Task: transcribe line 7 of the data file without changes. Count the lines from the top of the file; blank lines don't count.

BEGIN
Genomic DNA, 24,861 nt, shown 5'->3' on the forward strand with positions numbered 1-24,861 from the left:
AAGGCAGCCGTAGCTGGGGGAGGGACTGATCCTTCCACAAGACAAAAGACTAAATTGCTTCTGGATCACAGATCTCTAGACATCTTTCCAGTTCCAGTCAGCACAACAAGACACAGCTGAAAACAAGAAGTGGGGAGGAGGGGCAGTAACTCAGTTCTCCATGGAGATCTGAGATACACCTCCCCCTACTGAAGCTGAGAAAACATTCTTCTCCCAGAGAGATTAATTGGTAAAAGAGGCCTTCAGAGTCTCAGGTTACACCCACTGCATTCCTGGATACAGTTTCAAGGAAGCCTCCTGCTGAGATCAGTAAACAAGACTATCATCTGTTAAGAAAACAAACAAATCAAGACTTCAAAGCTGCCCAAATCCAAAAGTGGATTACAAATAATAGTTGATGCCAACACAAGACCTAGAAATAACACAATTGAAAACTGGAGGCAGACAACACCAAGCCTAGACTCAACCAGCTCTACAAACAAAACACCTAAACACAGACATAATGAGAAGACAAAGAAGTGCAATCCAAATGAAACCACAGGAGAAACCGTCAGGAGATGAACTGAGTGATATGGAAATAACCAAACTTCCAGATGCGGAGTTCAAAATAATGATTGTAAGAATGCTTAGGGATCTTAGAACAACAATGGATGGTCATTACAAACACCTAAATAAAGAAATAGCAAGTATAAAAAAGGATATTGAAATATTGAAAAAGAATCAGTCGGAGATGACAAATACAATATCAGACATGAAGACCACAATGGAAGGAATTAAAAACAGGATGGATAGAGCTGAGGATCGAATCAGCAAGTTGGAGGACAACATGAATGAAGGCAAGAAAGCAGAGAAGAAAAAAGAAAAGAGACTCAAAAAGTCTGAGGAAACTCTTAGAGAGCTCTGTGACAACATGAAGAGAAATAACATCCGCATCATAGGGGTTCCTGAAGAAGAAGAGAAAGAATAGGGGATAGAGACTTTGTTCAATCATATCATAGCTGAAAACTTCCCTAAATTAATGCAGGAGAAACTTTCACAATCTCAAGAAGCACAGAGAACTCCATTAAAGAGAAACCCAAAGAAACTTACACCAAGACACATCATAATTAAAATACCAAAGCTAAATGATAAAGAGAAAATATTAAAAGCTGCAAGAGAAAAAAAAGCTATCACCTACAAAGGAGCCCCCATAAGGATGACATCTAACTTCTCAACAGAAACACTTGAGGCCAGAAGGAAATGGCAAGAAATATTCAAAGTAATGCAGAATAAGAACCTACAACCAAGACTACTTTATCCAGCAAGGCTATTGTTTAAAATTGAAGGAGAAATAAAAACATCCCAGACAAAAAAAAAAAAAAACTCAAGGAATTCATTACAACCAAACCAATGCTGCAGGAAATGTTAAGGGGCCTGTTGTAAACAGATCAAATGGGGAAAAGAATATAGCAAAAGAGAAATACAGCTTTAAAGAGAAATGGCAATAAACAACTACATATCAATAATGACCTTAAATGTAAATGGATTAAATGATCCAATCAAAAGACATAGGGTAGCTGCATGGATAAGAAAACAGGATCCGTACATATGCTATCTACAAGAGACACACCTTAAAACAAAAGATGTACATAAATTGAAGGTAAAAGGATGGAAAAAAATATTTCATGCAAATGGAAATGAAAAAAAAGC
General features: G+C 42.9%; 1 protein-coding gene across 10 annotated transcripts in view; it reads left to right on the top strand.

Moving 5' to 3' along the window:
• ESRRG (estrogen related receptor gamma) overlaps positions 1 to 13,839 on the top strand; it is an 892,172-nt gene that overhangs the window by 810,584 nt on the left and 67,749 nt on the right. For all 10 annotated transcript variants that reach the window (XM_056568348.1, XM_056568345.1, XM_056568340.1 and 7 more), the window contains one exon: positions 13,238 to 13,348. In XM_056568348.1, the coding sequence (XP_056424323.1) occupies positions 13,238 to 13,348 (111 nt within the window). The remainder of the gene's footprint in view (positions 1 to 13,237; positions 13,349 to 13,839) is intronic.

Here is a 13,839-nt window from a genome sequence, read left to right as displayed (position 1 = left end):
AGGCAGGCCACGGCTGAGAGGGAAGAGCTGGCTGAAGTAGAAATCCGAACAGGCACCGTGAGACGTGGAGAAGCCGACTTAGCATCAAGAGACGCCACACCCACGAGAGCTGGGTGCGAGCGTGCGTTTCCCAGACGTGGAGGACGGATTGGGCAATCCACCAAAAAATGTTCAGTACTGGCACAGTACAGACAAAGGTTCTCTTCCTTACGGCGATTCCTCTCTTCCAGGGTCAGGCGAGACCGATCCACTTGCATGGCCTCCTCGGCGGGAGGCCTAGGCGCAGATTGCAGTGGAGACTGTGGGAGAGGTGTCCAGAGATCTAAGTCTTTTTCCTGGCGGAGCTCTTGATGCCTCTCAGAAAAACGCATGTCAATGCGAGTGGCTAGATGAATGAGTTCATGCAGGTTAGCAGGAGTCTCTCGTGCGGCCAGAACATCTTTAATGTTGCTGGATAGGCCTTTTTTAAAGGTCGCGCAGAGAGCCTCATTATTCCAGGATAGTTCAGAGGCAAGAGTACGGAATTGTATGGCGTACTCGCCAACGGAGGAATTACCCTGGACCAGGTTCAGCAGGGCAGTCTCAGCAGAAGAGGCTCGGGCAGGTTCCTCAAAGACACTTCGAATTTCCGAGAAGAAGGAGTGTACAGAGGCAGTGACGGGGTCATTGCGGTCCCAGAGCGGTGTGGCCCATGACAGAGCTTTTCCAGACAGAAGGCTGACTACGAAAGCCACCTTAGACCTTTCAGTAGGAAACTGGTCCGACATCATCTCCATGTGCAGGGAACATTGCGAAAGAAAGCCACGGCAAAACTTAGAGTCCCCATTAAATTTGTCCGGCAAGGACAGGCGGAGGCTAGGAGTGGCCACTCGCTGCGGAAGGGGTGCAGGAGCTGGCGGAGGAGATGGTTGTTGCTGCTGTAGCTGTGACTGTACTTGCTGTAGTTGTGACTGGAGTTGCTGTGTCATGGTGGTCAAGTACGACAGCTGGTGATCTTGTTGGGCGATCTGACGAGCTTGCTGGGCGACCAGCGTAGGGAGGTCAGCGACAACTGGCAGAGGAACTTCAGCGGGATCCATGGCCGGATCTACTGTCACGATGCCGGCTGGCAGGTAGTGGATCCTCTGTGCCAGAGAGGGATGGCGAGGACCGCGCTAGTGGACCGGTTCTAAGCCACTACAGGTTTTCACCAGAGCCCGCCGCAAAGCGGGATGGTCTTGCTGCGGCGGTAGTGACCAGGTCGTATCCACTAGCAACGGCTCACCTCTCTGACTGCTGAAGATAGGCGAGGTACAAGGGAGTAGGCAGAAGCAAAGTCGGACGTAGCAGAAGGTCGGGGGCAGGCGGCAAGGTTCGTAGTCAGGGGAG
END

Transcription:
AGGCAGGCCACGGCTGAGAGGGAAGAGCTGGCTGAAGTAGAAATCCGAACAGGCACCGTGAGACGTGGAGAAGCCGACTTAGCATCAAGAGACGCCACACCCACGAGAGCTGGGTGCGAGCGTGCGTTTCCCAGACGTGGAGGACGGATTGGGCAATCCACCAAAAAATGTTCAGTACTGGCACAGTACAGACAAAGGTTCTCTTCCTTACGGCGATTCCTCTCTTCCAGGGTCAGGCGAGACCGATCCACTTGCATGGCCTCCTCGGCGGGAGGCCTAGGCGCAGATTGCAGTGGAGACTGTGGGAGAGGTGTCCAGAGATCTAAGTCTTTTTCCTGGCGGAGCTCTTGATGCCTCTCAGAAAAACGCATGTCAATGCGAGTGGCTAGATGAATGAGTTCATGCAGGTTAGCAGGAGTCTCTCGTGCGGCCAGAACATCTTTAATGTTGCTGGATAGGCCTTTTTTAAAGGTCGCGCAGAGAGCCTCATTATTCCAGGATAGTTCAGAGGCAAGAGTACGGAATTGTATGGCGTACTCGCCAACGGAGGAATTACCCTGGACCAGGTTCAGCAGGGCAGTCTCAGCAGAAGAGGCTCGGGCAGGTTCCTCAAAGACACTTCGAATTTCCGAGAAGAAGGAGTGTACAGAGGCAGTGACGGGGTCATTGCGGTCCCAGAGCGGTGTGGCCCATGACAGAGCTTTTCCAGACAGAAGGCTGACTACGAAAGCCACCTTAGACCTTTCAGTAGGAAACTGGTCCGACATCATCTCCATGTGCAGGGAACATTGCGAAAGAAAGCCACGGCAAAACTTAGAGTCCCCATTAAATTTGTCCGGCAAGGACAGGCGGAGGCTAGGAGTGGCCACTCGCTGCGGAAGGGGTGCAGGAGCTGGCGGAGGAGATGGTTGTTGCTGCTGTAGCTGTGACTGTACTTGCTGTAGTTGTGACTGGAGTTGCTGTGTCATGGTGGTCAAGTACGACAGCTGGTGATCTTGTTGGGCGATCTGACGAGCTTGCTGGGCGACCAGCGTAGGGAGGTCAGCGACAACTGGCAGAGGAACTTCAGCGGGATCCATGGCCGGATCTACTGTCACGATGCCGGCTGGCAGGTAGTGGATCCTCTGTGCCAGAGAGGGATGGCGAGGACCGCGCTAGTGGACCGGTTCTAAGCCACTACAGGTTTTCACCAGAGCCCGCCGCAAAGCGGGATGGTCTTGCTGCGGCGGTAGTGACCAGGTCGTATCCACTAGCAACGGCTCACCTCTCTGACTGCTGAAGATAGGCGAGGTACAAGGGAGTAGGCAGAAGCAAAGTCGGACGTAGCAGAAGGTCGGGGGCAGGCGGCAAGGTTCGTAGTCAGGGGAG